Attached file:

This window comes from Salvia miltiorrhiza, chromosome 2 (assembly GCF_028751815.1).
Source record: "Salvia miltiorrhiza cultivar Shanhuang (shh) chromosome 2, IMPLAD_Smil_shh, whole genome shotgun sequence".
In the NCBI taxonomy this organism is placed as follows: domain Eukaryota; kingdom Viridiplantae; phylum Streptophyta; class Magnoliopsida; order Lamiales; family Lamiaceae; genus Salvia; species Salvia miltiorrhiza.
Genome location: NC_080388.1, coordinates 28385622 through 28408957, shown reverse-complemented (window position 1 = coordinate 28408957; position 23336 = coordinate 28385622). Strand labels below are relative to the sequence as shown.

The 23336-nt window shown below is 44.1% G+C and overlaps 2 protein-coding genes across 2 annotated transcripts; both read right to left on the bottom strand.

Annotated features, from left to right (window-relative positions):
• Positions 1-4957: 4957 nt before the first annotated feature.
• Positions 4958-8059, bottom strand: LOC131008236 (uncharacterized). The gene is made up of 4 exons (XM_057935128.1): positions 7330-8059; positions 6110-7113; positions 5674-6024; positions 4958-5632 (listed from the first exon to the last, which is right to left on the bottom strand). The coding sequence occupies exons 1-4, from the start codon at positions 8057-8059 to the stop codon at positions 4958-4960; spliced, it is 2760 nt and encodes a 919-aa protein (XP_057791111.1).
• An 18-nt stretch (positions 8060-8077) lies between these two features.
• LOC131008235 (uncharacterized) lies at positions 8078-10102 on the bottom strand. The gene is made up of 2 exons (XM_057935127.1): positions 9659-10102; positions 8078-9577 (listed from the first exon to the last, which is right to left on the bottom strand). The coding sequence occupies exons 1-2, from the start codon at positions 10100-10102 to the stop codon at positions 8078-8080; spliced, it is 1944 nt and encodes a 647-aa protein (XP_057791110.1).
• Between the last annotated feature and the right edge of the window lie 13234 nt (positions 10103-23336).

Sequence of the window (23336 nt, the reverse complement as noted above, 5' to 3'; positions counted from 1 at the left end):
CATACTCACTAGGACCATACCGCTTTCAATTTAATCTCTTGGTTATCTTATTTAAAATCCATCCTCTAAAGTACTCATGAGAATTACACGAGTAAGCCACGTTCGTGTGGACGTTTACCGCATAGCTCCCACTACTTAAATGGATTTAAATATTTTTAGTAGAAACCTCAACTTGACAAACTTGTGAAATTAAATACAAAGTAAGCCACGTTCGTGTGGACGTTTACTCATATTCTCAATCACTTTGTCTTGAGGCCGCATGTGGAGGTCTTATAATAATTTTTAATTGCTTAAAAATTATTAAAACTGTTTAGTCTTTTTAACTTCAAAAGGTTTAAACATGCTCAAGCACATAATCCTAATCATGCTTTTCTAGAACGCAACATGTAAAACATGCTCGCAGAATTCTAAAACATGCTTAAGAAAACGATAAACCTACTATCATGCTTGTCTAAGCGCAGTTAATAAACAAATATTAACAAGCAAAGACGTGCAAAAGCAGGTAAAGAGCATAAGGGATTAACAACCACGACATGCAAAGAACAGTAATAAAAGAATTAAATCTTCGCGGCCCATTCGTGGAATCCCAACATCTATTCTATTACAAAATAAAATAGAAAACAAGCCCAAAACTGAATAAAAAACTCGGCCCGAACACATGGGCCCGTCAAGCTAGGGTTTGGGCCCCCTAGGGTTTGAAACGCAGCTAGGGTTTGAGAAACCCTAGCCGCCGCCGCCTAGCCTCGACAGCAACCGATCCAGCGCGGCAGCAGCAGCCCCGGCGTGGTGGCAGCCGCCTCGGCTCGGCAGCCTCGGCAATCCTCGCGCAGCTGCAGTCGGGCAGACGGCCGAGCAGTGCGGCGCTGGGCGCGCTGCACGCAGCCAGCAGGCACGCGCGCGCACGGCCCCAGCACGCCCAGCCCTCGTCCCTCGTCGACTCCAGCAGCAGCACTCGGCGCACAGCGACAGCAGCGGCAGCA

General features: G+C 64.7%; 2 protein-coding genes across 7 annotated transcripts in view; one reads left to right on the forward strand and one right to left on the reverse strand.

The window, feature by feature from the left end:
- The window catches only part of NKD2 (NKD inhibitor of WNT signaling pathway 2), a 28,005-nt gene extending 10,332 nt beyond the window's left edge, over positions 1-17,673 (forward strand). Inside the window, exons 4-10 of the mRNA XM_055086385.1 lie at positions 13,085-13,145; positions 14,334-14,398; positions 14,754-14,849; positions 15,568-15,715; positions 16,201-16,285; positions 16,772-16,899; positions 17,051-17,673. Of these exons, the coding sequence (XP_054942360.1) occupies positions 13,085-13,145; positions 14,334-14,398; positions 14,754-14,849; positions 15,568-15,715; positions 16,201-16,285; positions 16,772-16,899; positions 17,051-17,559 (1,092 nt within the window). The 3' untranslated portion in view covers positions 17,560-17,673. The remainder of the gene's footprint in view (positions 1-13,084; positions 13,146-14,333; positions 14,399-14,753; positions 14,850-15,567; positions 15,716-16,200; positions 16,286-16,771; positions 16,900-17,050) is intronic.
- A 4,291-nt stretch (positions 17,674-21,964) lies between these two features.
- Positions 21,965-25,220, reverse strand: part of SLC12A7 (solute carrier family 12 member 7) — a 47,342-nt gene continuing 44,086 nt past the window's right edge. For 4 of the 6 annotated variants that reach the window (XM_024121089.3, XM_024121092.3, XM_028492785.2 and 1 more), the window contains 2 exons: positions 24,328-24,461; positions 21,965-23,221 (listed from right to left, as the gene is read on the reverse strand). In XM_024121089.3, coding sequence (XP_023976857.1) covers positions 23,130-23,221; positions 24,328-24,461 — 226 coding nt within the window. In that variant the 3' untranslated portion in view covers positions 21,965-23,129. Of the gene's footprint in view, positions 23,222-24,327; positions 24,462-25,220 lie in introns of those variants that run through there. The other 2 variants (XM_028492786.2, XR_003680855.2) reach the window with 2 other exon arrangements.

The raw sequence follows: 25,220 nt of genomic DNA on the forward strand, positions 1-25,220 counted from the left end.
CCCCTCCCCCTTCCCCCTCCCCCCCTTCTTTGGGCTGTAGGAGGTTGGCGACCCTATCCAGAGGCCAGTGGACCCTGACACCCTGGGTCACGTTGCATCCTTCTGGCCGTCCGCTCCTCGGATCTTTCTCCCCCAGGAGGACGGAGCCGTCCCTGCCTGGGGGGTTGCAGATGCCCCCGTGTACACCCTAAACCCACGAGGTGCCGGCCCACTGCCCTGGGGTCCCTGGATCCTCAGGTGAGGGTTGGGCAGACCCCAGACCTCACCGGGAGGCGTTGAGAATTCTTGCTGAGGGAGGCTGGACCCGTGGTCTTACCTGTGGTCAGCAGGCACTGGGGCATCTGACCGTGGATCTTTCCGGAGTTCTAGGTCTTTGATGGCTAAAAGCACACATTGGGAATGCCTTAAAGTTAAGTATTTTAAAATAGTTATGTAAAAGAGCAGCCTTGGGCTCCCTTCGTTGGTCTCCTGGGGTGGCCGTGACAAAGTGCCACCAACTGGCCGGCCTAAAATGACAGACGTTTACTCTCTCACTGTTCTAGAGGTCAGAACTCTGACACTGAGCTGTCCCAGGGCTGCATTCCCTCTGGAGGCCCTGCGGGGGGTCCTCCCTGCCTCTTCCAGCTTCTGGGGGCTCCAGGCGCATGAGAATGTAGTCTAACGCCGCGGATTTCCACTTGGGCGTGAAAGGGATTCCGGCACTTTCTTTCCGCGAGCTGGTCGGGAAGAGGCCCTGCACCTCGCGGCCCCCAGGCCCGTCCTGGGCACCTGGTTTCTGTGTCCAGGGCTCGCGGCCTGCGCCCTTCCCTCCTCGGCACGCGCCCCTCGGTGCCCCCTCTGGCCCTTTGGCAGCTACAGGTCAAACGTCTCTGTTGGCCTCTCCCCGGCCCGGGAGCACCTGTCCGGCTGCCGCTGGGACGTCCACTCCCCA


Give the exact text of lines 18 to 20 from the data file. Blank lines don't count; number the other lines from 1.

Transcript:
- Positions 21,965-25,220, reverse strand: part of SLC12A7 (solute carrier family 12 member 7) — a 47,342-nt gene continuing 44,086 nt past the window's right edge. For 4 of the 6 annotated variants that reach the window (XM_024121089.3, XM_024121092.3, XM_028492785.2 and 1 more), the window contains 2 exons: positions 24,328-24,461; positions 21,965-23,221 (listed from right to left, as the gene is read on the reverse strand). In XM_024121089.3, coding sequence (XP_023976857.1) covers positions 23,130-23,221; positions 24,328-24,461 — 226 coding nt within the window. In that variant the 3' untranslated portion in view covers positions 21,965-23,129. Of the gene's footprint in view, positions 23,222-24,327; positions 24,462-25,220 lie in introns of those variants that run through there. The other 2 variants (XM_028492786.2, XR_003680855.2) reach the window with 2 other exon arrangements.

The raw sequence follows: 25,220 nt of genomic DNA on the forward strand, positions 1-25,220 counted from the left end.
CCCCTCCCCCTTCCCCCTCCCCCCCTTCTTTGGGCTGTAGGAGGTTGGCGACCCTATCCAGAGGCCAGTGGACCCTGACACCCTGGGTCACGTTGCATCCTTCTGGCCGTCCGCTCCTCGGATCTTTCTCCCCCAGGAGGACGGAGCCGTCCCTGCCTGGGGGGTTGCAGATGCCCCCGTGTACACCCTAAACCCACGAGGTGCCGGCCCACTGCCCTGGGGTCCCTGGATCCTCAGGTGAGGGTTGGGCAGACCCCAGACCTCACCGGGAGGCGTTGAGAATTCTTGCTGAGGGAGGCTGGACCCGTGGTCTTACCTGTGGTCAGCAGGCACTGGGGCATCTGACCGTGGATCTTTCCGGAGTTCTAGGTCTTTGATGGCTAAAAGCACACATTGGGAATGCCTTAAAGTTAAGTATTTTAAAATAGTTATGTAAAAGAGCAGCCTTGGGCTCCCTTCGTTGGTCTCCTGGGGTGGCCGTGACAAAGTGCCACCAACTGGCCGGCCTAAAATGACAGACGTTTACTCTCTCACTGTTCTAGAGGTCAGAACTCTGACACTGAGCTGTCCCAGGGCTGCATTCCCTCTGGAGGCCCTGCGGGGGGTCCTCCCTGCCTCTTCCAGCTTCTGGGGGCTCCAGGCGCATGAGAATGTAGTCTAACGCCGCGGATTTCCACTTGGGCGTGAAAGGGATTCCGGCACTTTCTTTCCGCGAGCTGGTCGGGAAGAGGCCCTGCACCTCGCGGCCCCCAGGCCCGTCCTGGGCACCTGGTTTCTGTGTCCAGGGCTCGCGGCCTGCGCCCTTCCCTCCTCGGCACGCGCCCCTCGGTGCCCCCTCTGGCCCTTTGGCAGCTACAGGTCAAACGTCTCTGTTGGCCTCTCCCCGGCCCGGGAGCACCTGTCCGGCTGCCGCTGGGACGTCCACTCCCCA